by Edith Cody-Rice
Rachel Joyce’s new novel The Music Shop is to dedicated readers what slow food is to foodies. You are meant to savour every delicious word and to devote some quality time to it.
The novel chronicles the small, but important life of Frank, owner of a Music Shop in a rundown English Street in an unnamed English city in 1988. Frank has a genius for listening to customers and recommending music to comfort them, usually unexpected music. But his shop handles vinyl only, nothing so infra dig as the new CD’s. He is a purist and a throw back and determined about it.
His friends are Kit, an somewhat ungainly young man who works for him, Maud a tattoo artist with a shop down the way and Father Anthony, a former priest who runs a gift shop. Other characters make brief but story advancing appearances.
Frank’s life is circumscribed, but satisfactory until a beautiful foreigner faints outside his store. So begins a tale that mixes the intermittent development of a relationship between Frank and the foreign woman, Ilse, the business pressure to get Frank to stock CD’s and community resistance to a redevelopment company that is buying up and shuttering businesses on the street.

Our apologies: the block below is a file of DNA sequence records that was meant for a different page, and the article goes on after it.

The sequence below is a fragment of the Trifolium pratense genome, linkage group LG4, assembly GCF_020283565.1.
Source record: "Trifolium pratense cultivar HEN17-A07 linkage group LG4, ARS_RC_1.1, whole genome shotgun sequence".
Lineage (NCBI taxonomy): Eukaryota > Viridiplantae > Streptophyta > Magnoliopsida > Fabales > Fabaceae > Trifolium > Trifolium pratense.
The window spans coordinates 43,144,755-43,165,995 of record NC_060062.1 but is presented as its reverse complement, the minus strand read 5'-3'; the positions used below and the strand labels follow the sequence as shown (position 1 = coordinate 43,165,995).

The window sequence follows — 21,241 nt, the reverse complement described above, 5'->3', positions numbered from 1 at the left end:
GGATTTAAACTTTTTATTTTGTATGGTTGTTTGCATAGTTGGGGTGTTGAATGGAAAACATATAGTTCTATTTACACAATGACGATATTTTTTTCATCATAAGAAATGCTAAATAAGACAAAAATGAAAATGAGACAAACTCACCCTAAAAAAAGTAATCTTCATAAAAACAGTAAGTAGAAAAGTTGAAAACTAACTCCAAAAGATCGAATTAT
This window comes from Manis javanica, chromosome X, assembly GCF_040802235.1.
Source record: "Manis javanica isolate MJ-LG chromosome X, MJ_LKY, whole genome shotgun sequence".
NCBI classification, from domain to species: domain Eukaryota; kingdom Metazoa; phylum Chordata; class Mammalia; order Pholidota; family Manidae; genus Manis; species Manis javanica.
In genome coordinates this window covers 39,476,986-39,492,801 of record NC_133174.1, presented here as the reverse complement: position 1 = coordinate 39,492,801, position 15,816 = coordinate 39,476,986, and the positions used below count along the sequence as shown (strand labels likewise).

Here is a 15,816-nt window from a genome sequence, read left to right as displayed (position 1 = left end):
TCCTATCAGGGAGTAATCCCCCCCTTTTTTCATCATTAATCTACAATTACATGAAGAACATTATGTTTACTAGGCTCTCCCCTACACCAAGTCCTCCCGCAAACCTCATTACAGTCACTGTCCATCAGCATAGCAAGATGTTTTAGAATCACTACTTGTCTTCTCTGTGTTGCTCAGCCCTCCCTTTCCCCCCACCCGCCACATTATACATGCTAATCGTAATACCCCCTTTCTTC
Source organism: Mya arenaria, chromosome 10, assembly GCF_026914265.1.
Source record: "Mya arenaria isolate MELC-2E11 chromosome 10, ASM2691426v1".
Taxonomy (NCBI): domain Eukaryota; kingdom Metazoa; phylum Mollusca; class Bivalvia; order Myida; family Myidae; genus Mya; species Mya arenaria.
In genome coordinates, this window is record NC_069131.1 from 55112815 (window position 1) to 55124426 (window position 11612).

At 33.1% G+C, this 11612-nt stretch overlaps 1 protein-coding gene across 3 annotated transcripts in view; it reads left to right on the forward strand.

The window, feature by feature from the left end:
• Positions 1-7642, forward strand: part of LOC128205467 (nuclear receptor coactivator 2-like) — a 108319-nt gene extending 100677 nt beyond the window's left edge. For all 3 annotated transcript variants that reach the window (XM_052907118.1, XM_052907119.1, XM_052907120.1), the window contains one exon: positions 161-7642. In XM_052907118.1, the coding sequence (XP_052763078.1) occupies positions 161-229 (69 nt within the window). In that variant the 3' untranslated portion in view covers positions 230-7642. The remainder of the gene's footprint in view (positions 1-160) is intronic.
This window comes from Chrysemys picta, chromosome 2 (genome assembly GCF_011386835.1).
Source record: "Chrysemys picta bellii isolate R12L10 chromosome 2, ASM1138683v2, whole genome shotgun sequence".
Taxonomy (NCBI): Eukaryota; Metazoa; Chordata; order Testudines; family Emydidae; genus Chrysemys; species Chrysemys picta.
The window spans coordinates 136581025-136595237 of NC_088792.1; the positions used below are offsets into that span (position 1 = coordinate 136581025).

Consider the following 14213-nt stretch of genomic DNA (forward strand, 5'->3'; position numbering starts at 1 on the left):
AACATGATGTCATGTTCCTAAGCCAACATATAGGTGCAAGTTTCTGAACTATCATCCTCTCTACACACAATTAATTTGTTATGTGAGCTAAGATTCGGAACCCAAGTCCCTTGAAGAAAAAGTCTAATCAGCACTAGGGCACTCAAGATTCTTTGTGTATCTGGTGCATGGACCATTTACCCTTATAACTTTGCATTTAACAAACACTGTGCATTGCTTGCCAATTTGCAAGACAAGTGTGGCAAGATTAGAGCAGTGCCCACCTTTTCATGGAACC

Ms. Joyce has the gift of describing the small incidents of life in such a way that the reader can picture a gesture or a scene in detail and she has a fine sense of irony. Sometimes it does become a bit precious, but it is a talent nonetheless. In this example, Ilse hires Frank to teach her about music and after a shy encounter they say goodbye
Well, goodbye, she said to her nice shoes.
Goodbye, he said to his old pimsolls.
We can picture them staring shyly down.
And Ms. Joyce does keep up the tension. We are not sure how any of the intertwined stories will end until they do, and past, present and future mix to keep us on our toes.
The novel is a small story about small lives, yet fully alive lives with all their emotional complications and challenges. And characters behave true to type. It is what American literary critic William Dean Howells said the American public wants: a tragedy with a happy ending. I guess that appeals to the British and Canadian public too. It is a leisurely and comforting weekend read.
Published by Doubleday Canada